Action Research Books

Social Justice, Environment and Livability books from MIT Press

Alternative Pathways in Science and Industry

Posted by UEPI on June 16, 2008

Alternative Pathways in Science and Industry:
Activism, Innovation, and the Environment in an Era of Globalization

David Hess

May 2007, MIT Press

In Alternative Pathways in Science and Industry, David Hess examines how social movements and other forms of activism affect innovation in science, technology, and industry. Synthesizing and extending work in social studies of science and technology, social movements, and globalization, Hess explores the interaction of grassroots environmental action and mainstream industry and offers a conceptual framework for understanding it.

Hess proposes a theory of scientific and technological change that considers the roles of both industry and grassroots consumers in setting the research agenda in science and technology and he identifies alternative pathways by which social movements can influence scientific and technological innovation. He analyzes four of these pathways: industrial opposition movements organized against targeted technologies (as in the campaign against nuclear energy); technology- and product-oriented movements, which press for alternatives (as does the organic food movement); localism, which promotes local ownership (as in “buy local” campaigns); and access pathways, which support a more equitable distribution of resources. Within each pathway, Hess examines reforms in five areas: agriculture, energy, waste and manufacturing, infrastructure, and finance. Hess’s theoretical argument and the empirical evidence he presents demonstrate the complex pattern of incorporation (of grassroots innovations) and transformation (of alternative ownership structures and alternative products) that has characterized the relationship of industry and activism. Hess’s analysis of alternative pathways to change suggests how economic organizations could shift to a more just and sustainable course.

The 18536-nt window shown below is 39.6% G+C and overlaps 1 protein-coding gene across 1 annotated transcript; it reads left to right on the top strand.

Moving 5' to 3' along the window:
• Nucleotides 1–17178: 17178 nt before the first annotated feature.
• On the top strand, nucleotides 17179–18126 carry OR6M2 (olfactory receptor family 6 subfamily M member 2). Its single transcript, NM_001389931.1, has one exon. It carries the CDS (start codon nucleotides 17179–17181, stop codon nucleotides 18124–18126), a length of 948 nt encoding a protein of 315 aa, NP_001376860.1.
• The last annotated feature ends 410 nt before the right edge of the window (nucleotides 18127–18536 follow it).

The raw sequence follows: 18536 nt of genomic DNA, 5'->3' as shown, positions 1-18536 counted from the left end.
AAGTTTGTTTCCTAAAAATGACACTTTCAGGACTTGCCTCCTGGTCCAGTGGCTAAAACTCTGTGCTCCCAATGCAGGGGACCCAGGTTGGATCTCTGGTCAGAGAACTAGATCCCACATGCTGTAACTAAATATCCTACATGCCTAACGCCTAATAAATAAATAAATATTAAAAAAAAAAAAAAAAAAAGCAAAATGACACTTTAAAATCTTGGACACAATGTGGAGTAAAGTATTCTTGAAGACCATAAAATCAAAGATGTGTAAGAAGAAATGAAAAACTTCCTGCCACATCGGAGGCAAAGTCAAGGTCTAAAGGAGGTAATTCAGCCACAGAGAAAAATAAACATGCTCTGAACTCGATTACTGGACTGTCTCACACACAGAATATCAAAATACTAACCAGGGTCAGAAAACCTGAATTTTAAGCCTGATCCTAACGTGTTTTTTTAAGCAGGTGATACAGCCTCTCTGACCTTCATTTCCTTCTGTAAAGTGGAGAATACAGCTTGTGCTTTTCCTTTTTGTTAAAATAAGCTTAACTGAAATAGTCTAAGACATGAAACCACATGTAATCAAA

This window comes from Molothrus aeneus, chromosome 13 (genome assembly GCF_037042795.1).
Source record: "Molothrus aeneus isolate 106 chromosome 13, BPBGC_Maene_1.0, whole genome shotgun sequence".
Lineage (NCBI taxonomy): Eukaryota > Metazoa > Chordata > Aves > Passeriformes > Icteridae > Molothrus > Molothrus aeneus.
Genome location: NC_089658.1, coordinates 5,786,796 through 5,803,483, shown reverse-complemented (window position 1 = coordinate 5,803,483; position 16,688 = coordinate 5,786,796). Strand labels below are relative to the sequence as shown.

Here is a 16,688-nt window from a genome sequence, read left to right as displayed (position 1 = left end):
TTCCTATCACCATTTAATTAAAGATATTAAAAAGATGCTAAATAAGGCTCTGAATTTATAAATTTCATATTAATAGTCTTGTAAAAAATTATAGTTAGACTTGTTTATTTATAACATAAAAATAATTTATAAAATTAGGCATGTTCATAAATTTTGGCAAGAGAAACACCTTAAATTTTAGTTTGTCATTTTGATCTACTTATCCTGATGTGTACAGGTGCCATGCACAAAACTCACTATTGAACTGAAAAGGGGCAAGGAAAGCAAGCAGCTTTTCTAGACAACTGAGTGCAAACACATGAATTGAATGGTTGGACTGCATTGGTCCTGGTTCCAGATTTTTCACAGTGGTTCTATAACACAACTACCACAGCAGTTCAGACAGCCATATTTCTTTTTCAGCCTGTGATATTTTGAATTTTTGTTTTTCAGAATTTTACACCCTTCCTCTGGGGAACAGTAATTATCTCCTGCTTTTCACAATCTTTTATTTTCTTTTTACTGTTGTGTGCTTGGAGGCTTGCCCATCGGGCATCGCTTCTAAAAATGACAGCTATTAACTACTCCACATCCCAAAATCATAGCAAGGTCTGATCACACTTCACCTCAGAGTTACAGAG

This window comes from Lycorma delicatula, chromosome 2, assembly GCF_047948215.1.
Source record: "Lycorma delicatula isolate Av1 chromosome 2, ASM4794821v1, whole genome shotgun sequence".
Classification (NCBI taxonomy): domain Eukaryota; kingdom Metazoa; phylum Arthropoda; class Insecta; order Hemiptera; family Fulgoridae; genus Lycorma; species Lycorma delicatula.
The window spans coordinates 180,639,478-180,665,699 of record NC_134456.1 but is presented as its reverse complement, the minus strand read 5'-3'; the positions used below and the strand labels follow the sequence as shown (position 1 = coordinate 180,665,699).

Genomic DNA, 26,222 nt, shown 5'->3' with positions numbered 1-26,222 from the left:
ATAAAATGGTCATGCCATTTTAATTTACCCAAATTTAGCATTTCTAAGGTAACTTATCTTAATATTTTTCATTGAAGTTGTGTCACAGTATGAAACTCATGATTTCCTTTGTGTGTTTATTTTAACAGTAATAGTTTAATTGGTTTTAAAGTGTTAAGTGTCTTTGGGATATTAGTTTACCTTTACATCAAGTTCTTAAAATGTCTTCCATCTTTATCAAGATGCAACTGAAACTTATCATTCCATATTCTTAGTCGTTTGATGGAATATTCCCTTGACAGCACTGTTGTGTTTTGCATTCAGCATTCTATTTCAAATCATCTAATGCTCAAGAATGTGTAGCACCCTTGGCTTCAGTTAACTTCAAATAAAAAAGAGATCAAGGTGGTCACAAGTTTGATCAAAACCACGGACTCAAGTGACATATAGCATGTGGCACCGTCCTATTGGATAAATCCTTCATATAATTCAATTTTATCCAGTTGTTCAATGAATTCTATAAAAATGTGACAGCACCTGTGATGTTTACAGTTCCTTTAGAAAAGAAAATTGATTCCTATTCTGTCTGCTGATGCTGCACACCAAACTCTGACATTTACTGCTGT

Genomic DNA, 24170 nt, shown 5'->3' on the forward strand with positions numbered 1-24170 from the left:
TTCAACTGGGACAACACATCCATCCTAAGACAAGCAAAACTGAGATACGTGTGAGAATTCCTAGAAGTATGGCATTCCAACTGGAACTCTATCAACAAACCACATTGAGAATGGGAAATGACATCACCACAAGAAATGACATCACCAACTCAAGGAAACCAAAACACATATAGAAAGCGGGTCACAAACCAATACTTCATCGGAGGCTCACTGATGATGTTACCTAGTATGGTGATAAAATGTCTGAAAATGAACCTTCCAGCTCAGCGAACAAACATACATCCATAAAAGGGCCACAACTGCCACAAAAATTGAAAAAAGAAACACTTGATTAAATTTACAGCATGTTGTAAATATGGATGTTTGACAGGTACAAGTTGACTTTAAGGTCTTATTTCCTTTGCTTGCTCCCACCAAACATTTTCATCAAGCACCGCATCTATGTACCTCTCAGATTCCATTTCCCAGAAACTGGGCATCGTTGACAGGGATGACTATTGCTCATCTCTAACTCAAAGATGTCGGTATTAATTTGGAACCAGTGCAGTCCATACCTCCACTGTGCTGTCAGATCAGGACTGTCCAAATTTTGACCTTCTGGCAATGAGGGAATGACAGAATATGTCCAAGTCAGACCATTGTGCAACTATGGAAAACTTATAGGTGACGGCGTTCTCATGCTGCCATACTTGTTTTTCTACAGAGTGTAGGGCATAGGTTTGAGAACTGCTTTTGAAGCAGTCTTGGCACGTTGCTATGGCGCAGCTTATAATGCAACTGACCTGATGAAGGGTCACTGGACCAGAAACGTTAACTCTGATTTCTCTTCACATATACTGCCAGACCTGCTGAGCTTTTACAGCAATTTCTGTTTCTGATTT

David J. Hess is Professor of Anthropology in the Department of Science and Technology Studies at Rensselaer Polytechnic Institute. He is the author of Can Bacteria Cause Cancer?, Science and Technology in a Multicultural World, and other books.
add to del.icio.us :: Add to Blinkslist :: add to furl :: Digg it :: add to ma.gnolia :: Stumble It! :: add to simpy :: seed the vine :: :: :: TailRank :: post to facebook

Advertisements

Leave a Reply

Fill in your details below or click an icon to log in:

WordPress.com Logo

You are commenting using your WordPress.com account. Log Out / Change )

Twitter picture

You are commenting using your Twitter account. Log Out / Change )

Facebook photo

You are commenting using your Facebook account. Log Out / Change )

Google+ photo

You are commenting using your Google+ account. Log Out / Change )

Connecting to %s

 
%d bloggers like this: